The Avon Lodge was co-owned by the Arkins and the Neukrugs. Sid Caesar had married an Arkin. The Neukrugs were rumored to be red. I studied piano briefly with Henrietta Neukrug in 1957 and in the middle of practicing "Row-row-your-boat" one afternoon, I turned to her and asked, "Mrs. Neukrug, are you a Communist?" She glared at me and told me that I was rude. Many years later as my exploits as a globe-trotting radical became common knowledge in town, the Neukrugs decided to turn over a box of Henrietta's mementos after she died. It included many pamphlets by William Z. Foster, WEB DuBois and Sy Gerson, etc., and a hand-painted portrait of Joseph Stalin. Her family's gesture meant a lot more to me than the contents of the box.
I missed the first session of the conference. Henry Foner, former president of the Communist led Fur and Leather Workers Union, spoke on music in the Catskills. I bought a tape of the session and can't wait to hear what Foner has to say. I would have made as much of a connection between him and music as I would between Benny Goodman and the CPUSA's "Black Belt" policy but the New Deal era was always coming up with surprises.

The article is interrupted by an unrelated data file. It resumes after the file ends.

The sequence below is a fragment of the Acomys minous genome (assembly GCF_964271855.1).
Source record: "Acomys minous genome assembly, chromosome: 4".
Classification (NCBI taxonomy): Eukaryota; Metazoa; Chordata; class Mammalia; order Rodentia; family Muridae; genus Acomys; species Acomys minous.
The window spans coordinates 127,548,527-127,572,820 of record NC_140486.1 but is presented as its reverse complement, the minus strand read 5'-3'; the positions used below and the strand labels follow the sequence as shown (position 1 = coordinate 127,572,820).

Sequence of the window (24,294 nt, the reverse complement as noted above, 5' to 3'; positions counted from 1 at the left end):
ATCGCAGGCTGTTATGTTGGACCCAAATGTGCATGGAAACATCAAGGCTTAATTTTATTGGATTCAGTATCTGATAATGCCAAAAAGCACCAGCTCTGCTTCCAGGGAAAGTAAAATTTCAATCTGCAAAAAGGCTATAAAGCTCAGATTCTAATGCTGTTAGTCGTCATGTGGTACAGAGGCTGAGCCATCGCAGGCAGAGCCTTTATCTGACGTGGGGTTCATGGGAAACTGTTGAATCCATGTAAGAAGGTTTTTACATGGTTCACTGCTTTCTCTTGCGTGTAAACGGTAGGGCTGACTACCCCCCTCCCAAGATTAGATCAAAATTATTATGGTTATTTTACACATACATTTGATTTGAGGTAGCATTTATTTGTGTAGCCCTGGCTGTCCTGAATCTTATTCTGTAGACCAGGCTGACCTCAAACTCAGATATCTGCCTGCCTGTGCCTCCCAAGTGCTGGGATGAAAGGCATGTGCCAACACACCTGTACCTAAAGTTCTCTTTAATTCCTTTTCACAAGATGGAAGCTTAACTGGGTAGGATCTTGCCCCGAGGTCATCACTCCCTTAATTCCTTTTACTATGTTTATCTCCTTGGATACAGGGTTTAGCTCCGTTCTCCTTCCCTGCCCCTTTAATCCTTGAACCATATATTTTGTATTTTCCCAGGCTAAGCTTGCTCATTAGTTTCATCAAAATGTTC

On Saturday evening Vivian Gornick, author of "The Romance of American Communism", spoke on the topic "A Cultural History of the Catskills". It turned out to be excerpts from various books--both fiction and nonfiction--that she had written over the years that used the resort area as a backdrop. The longest piece was a sort of coming of age description of her working as a waiter in resort hotels. She came from a Communist family in the Bronx and her experiences were a touching blend of George Orwell's "Down and Out in London and Paris" and Herman Wouk's "Marjorie Morningstar", a novel set in the Catskills about a young woman growing up and finding herself.
Unfortunately, her talk did not really get into the sort of detail I was looking for. So during the question period I stated that I was researching the left-wing bungalow colonies and hotels of the Catskill Mountains and asked if anybody could name such places. People came up to me and gave me a bunch of leads including one place that everybody seemed to know about: the Mirth Bungalow Colony in Mountaindale.